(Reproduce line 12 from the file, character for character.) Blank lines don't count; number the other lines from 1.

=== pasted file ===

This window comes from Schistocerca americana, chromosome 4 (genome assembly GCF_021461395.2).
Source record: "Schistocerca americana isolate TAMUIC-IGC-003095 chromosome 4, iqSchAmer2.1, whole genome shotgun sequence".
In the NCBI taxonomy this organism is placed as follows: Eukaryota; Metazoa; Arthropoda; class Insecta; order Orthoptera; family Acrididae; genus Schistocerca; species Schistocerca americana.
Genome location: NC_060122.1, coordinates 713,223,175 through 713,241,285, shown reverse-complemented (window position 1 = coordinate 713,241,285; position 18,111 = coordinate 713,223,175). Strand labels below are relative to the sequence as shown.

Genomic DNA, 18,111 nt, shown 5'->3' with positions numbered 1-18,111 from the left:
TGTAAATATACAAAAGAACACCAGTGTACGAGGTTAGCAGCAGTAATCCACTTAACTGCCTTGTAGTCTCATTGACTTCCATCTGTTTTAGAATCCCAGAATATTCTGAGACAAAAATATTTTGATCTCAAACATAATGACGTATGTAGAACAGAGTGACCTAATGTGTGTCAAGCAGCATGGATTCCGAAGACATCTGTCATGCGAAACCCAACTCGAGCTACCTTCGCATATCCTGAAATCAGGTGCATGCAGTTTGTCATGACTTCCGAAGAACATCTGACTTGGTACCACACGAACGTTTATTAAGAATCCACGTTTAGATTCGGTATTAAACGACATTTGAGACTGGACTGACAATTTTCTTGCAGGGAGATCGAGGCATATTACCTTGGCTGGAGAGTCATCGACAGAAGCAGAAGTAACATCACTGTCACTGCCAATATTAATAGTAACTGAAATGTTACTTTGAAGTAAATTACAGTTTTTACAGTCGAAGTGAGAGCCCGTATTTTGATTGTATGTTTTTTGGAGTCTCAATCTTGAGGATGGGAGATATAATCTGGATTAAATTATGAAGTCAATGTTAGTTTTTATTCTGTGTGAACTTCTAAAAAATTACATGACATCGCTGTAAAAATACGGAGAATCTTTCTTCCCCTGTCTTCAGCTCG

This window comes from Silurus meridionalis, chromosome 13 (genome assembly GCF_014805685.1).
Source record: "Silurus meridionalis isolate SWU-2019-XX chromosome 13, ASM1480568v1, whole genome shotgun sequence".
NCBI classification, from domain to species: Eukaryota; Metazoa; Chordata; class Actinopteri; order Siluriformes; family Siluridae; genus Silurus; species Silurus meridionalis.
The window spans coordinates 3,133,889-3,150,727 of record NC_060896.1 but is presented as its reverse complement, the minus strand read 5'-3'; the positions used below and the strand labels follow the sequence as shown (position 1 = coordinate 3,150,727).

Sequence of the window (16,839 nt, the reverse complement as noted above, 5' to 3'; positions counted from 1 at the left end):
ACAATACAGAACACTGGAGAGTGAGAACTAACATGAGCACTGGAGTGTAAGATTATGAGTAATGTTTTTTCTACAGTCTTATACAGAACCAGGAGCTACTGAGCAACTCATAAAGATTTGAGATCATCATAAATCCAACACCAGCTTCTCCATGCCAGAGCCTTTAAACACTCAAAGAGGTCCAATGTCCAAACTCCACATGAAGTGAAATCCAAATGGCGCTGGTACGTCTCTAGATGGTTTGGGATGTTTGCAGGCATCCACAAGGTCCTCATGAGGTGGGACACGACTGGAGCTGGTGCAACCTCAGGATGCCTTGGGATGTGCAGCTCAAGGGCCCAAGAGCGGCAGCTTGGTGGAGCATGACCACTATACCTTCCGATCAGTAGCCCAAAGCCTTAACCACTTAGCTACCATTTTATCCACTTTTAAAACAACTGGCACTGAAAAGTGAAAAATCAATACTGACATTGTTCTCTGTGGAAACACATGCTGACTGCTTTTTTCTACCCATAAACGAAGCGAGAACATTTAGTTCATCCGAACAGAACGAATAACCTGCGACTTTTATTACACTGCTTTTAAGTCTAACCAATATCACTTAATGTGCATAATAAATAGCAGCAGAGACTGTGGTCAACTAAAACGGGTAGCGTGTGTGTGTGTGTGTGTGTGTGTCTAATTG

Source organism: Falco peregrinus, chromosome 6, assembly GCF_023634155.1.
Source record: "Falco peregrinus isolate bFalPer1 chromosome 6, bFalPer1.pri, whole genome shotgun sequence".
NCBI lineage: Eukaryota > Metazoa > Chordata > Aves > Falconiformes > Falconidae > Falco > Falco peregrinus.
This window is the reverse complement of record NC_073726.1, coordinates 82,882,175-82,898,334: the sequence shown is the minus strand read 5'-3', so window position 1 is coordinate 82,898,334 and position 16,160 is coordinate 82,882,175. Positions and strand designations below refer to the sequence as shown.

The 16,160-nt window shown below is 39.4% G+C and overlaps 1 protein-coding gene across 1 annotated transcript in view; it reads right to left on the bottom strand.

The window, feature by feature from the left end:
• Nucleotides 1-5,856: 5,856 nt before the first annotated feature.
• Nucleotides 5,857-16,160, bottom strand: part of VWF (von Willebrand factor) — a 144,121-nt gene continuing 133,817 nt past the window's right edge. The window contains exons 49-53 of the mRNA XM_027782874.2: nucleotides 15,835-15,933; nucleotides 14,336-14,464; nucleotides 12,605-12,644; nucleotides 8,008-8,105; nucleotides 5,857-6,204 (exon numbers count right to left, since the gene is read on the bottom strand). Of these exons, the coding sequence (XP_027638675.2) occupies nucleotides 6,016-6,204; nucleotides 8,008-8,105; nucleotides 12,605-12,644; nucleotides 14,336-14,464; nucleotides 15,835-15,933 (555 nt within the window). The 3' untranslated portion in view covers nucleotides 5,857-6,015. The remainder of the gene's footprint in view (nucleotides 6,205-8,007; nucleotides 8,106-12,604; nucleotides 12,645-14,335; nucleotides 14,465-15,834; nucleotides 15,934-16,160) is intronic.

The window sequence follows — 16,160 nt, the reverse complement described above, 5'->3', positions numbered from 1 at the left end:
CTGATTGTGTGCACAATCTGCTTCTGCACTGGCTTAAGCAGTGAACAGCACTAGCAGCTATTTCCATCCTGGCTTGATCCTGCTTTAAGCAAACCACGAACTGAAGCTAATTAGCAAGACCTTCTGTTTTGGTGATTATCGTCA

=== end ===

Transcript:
ACAATACAGAACACTGGAGAGTGAGAACTAACATGAGCACTGGAGTGTAAGATTATGAGTAATGTTTTTTCTACAGTCTTATACAGAACCAGGAGCTACTGAGCAACTCATAAAGATTTGAGATCATCATAAATCCAACACCAGCTTCTCCATGCCAGAGCCTTTAAACACTCAAAGAGGTCCAATGTCCAAACTCCACATGAAGTGAAATCCAAATGGCGCTGGTACGTCTCTAGATGGTTTGGGATGTTTGCAGGCATCCACAAGGTCCTCATGAGGTGGGACACGACTGGAGCTGGTGCAACCTCAGGATGCCTTGGGATGTGCAGCTCAAGGGCCCAAGAGCGGCAGCTTGGTGGAGCATGACCACTATACCTTCCGATCAGTAGCCCAAAGCCTTAACCACTTAGCTACCATTTTATCCACTTTTAAAACAACTGGCACTGAAAAGTGAAAAATCAATACTGACATTGTTCTCTGTGGAAACACATGCTGACTGCTTTTTTCTACCCATAAACGAAGCGAGAACATTTAGTTCATCCGAACAGAACGAATAACCTGCGACTTTTATTACACTGCTTTTAAGTCTAACCAATATCACTTAATGTGCATAATAAATAGCAGCAGAGACTGTGGTCAACTAAAACGGGTAGCGTGTGTGTGTGTGTGTGTGTGTGTCTAATTG